Specificity and timing of employee recognition... are also critical to effective employee recognition, otherwise attempts at recognition can come off looking downright foolish. While everyone likes to hear “you did a nice job yesterday,” it is much more effective to hear something along the lines of, “your presentation yesterday to the Atlas clients, and the way you highlighted the sales figures so that they could see that we were out-performing our competition two-to-one was excellent, John, and was integral in winning us their contract,” is much more meaningful verbal recognition. This is something an employee will play over and over again in his mind as his heart swells with pride at a job well-done – all from some simple, meaningful words of recognition from you. And you must remember that every employee is different in what they find rewarding and how they would like to be recognized – some like the big crowd scenario of a staff meeting, while others prefer recognition in private. How are you to guess? Don’t – ask!

Now that you’ve seen the ways that official employee recognition programs can either hurt or help your workplace, here are the top ten ways to show employee appreciation:

1. If there is money available in the coffers, give it!

This could be in the form of bonuses or gift certificates. Everyone appreciates such tangible rewards.

2. Provide opportunity for growth on the job...

3. Remember your manners

Say “Thank you” for a job well done and to recognize their effort and contributions to your organization, even if things don’t always go as planned. And don’t forget to say “Please” when handing out assignments, as well. Not only does this make for a more pleasant working environment, but it also shows your employees that you value them as people.

4. Offer flexible scheduling

This can be especially rewarding to a workforce that spans multi-generations, as the younger workers are willing to work split schedules and evening hours, young mothers may have child-care considerations to cover and older workers may be caring for elderly parents. This is especially seen as a reward around the holidays, if you can post a calendar and let workers negotiate amongst themselves to cover all necessary shifts, only stepping in to resolve conflicts, if needed.

5. Present each of your workers...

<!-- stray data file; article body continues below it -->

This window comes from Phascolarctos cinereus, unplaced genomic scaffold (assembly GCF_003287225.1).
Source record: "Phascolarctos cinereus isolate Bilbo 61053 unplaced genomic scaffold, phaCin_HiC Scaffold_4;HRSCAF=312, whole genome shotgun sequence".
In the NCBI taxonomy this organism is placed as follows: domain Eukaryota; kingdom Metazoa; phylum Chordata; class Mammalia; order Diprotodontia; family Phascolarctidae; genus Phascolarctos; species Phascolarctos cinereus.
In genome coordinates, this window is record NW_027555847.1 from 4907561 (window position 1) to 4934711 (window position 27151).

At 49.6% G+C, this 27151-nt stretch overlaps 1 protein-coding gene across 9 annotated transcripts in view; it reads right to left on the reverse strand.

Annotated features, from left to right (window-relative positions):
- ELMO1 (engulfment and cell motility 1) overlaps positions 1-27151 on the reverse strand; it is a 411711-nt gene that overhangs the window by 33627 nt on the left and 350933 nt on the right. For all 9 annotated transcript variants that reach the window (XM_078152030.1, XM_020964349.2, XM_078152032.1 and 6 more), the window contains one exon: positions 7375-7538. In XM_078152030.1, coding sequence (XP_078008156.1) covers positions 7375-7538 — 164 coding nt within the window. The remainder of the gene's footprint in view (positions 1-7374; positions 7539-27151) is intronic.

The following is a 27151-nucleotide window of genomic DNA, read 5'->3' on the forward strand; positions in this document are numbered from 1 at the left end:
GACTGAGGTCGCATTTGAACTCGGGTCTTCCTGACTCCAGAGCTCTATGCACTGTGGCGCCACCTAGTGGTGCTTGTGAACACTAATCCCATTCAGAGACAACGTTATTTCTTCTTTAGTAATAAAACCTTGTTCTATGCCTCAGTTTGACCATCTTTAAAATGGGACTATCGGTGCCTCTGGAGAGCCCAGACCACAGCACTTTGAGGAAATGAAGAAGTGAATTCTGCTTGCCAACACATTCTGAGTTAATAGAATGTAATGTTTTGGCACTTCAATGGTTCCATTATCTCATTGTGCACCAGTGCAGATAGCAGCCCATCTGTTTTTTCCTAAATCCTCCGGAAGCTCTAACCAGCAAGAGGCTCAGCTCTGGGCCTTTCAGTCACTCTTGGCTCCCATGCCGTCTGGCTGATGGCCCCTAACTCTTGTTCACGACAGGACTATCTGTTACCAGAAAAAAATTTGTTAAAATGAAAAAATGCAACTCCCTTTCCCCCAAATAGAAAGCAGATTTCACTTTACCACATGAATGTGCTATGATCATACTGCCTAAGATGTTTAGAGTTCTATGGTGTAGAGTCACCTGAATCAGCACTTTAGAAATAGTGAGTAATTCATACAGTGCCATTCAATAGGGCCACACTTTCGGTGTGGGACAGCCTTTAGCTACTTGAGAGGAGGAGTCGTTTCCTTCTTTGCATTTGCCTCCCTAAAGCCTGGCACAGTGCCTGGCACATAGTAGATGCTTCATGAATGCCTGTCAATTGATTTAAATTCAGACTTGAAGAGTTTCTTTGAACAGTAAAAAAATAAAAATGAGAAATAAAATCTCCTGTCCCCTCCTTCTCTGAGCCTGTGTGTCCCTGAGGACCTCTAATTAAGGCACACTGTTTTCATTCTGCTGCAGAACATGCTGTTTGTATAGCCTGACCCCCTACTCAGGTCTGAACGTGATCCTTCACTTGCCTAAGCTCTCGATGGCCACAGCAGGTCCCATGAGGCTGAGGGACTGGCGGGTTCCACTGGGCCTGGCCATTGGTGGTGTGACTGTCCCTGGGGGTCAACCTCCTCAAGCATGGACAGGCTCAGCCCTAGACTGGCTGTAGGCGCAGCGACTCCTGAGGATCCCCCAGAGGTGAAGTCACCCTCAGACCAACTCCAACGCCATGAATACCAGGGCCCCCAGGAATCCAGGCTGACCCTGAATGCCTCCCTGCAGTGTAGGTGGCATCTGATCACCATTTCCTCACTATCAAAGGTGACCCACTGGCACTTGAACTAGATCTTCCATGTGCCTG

...with a small gift occasionally – knowing each of your workers well enough to be able to present them with such a small token, based upon their personal interests, and the act of presenting it personally as a reward for their dedication and sacrifice to the mission and goals of the organization, can be a very meaningful reward. This is best done in private, as it often gets quite emotional.

6. Create fun seasonal traditions

Create fun seasonal traditions and be certain to include traditions from the religious calendars of all your employees, not just those of the Christian faith. These types of parties can be quite festive and can broaden cultural horizons, as well, thereby making your work unit more cohesive as they come to a greater understanding of one another by sharing foods and customs.

7. Go out to lunch once a month

Maybe to celebrate the birthdays of all employees born that month, and let the birthday folks choose the restaurant. Getting out of the work setting and talking about anything other than work issues will help you all get to know each other as “real” people.

8. Write up an article about your employee for the company newsletter

Include information about their latest contribution to your mission and goals, but also include personal details about them and their interests, so that everyone can come to know them and how wonderful and valuable they are as a person.

9. Change the balance of the employee’s work....

...so that they have more of the type of work that they enjoy doing and less of the work that they don’t like or are less skilled at performing.

10. Provide a status symbol

Whatever that is in your organization – such as an engraved plaque honoring their achievement, a framed certificate to hang on the wall, a larger work area or office, more or better equipment to use on the job, etc.

Final thoughts

As you can see, employee recognition can be a minefield:done incorrectly, it can do more harm to your organization than good. But if you take the time to really figure out what you want to reward, and then structure your reward system so that you will be encouraging those very mindsets and behaviors, you will be able to develop a system that can be satisfactory to management and employees, alike. And if you add to that the types of extemporaneous recognition as listed above, you will be well on your way to maintaining a happy, motivated and highly engaged workforce.